Disclaimer: This information is based on my own research into this particular aspect of IBD as well as some personal experience and should not be used as medical advice or a diagnostic tool. The suggestions given within are taken from sources laid out in the references header. If you seek advice regarding the things you experience within your own disease, please contact your IBD team for medical advice.
What are Prebiotics?
Prebiotics are made up of carbohydrates that your body can’t digest. They exist purely as food for the probiotic bacteria that you’re putting into your body. The use of prebiotics and probiotics together is called microbiome therapy. You don’t need to take a prebiotic for probiotics to work, but taking them might make your probiotics more effective.
What are Probiotics?
Probiotics are live bacteria and yeasts promoted as having various health benefits. They are thought to help restore the natural balance of bacteria in your gut (including your stomach and intestines) when it’s been disrupted by an illness or treatment.
It is believed that many people (not just those with IBD) have unbalanced gut bacteria – which may be due to a number of reasons. Some of these reasons include:
- Overuse of antibiotics and other medication
- Illness and chronic disease
Probiotics given with antibiotics may also reduce the risk of developing a Clostridium difficile (C. difficile) infection. This a potentially dangerous bacteria that can cause diarrhoea and life-threatening complications. It can infect the gut if the balance of gut bacteria is disturbed by antibiotics. Probiotics are thought to directly kill or inhibit the growth of harmful bacteria, stopping them producing toxic substances that can make you ill.
Probiotics can also help with pouchitis. When some ulcerative colitis patients need to have part of their bowel removed and a loop of bowel or ‘pouch’ constructed in its place. This can sometimes become inflamed, leading to diarrhoea and other problems. This is known as pouchitis. Some studies have shown that certain probiotic mixes available on prescription can help treat pouchitis.
What are Antibiotics?
Antibiotics are used to treat or prevent some types of bacterial infection. They work by killing bacteria or preventing them from reproducing and spreading. But they don’t work for everything.
Antibiotics are frequently used as a primary treatment approach in IBD, even though no specific infectious agent has been identified as the cause of these illnesses. However, researchers believe that antibiotics can help control symptoms of IBD by reducing intestinal bacteria and by directly suppressing the intestine’s immune system.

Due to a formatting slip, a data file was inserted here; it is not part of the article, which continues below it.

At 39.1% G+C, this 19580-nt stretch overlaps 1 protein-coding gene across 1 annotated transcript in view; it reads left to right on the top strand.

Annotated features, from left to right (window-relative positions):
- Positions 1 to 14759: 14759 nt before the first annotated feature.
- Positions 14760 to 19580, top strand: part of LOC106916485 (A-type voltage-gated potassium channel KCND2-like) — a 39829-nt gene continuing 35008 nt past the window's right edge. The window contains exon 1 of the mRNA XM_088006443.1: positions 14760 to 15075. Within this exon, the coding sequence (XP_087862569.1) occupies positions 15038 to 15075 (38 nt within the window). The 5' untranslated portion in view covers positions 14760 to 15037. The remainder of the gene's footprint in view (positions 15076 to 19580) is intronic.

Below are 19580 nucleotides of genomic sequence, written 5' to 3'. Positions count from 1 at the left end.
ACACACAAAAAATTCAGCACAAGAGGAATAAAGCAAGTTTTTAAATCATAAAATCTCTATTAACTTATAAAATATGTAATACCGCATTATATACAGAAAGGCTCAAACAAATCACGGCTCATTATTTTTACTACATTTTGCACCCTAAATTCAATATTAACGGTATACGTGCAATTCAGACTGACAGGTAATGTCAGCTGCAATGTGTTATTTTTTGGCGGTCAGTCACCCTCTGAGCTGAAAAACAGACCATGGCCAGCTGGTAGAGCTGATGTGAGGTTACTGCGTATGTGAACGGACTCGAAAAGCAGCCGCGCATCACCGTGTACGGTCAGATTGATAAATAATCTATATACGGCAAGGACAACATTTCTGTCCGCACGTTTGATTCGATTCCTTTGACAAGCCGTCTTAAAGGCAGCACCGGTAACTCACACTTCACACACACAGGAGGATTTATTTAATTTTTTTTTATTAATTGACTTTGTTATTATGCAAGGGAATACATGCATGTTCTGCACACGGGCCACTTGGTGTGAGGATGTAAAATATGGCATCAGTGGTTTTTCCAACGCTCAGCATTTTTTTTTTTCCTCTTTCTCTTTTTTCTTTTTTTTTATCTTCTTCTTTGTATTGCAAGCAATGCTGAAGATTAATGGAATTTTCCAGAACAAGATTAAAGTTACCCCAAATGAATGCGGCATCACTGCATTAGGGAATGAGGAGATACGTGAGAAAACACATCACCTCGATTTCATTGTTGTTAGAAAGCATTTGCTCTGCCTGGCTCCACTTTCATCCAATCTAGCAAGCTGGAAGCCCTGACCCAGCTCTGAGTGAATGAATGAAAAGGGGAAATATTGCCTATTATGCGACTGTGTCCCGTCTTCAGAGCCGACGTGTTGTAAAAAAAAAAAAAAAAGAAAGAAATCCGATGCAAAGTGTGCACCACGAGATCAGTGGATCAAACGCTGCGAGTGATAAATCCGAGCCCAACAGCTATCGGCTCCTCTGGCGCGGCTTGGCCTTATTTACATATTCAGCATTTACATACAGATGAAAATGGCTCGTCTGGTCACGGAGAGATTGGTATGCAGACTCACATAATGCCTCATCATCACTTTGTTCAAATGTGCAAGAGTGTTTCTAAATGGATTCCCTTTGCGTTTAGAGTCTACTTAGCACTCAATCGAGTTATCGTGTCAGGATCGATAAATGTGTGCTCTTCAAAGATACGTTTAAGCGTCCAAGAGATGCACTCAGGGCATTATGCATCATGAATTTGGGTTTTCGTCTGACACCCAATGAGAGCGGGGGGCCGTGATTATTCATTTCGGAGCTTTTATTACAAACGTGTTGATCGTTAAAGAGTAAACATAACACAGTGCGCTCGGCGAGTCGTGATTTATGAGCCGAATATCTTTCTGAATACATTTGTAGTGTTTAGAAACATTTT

Although there are several antibiotics that may be effective for certain people, the two most commonly prescribed in IBD are:
- Metronidazole – also known as Flagyl
- Ciprofloxacin – also known as Cipro
Both metronidazole and ciprofloxacin are broad-spectrum antibiotics that by definition fight a wide range of bacteria. Metronidazole is the most extensively studied antibiotic in IBD.
Antibiotics are effective as long-term therapy in some people with IBD, particularly Crohn’s disease patients who have fistulas – abnormal channels between two loops of intestine, or between the intestine and another structures – or recurrent abscesses – pockets of pus – near their anus. And whilst helpful in people with Crohn’s disease, antibiotics are generally not considered useful for those with ulcerative colitis, either for maintaining remission or in acute situations.
Why are these important?
We are only just starting to understand the relationship between having a balanced microbiome and our health. As a digestive condition; IBD is frequently talked about in relation to our microbiome. As a result there are dozens of probiotic supplements and foods – which when ingested aim to populate your gut with friendly bacteria that you might be lacking in – some of which target people with IBD with a ‘fix’ to their imbalanced and inflamed digestive system.
How & why are they used to ‘treat’ IBD?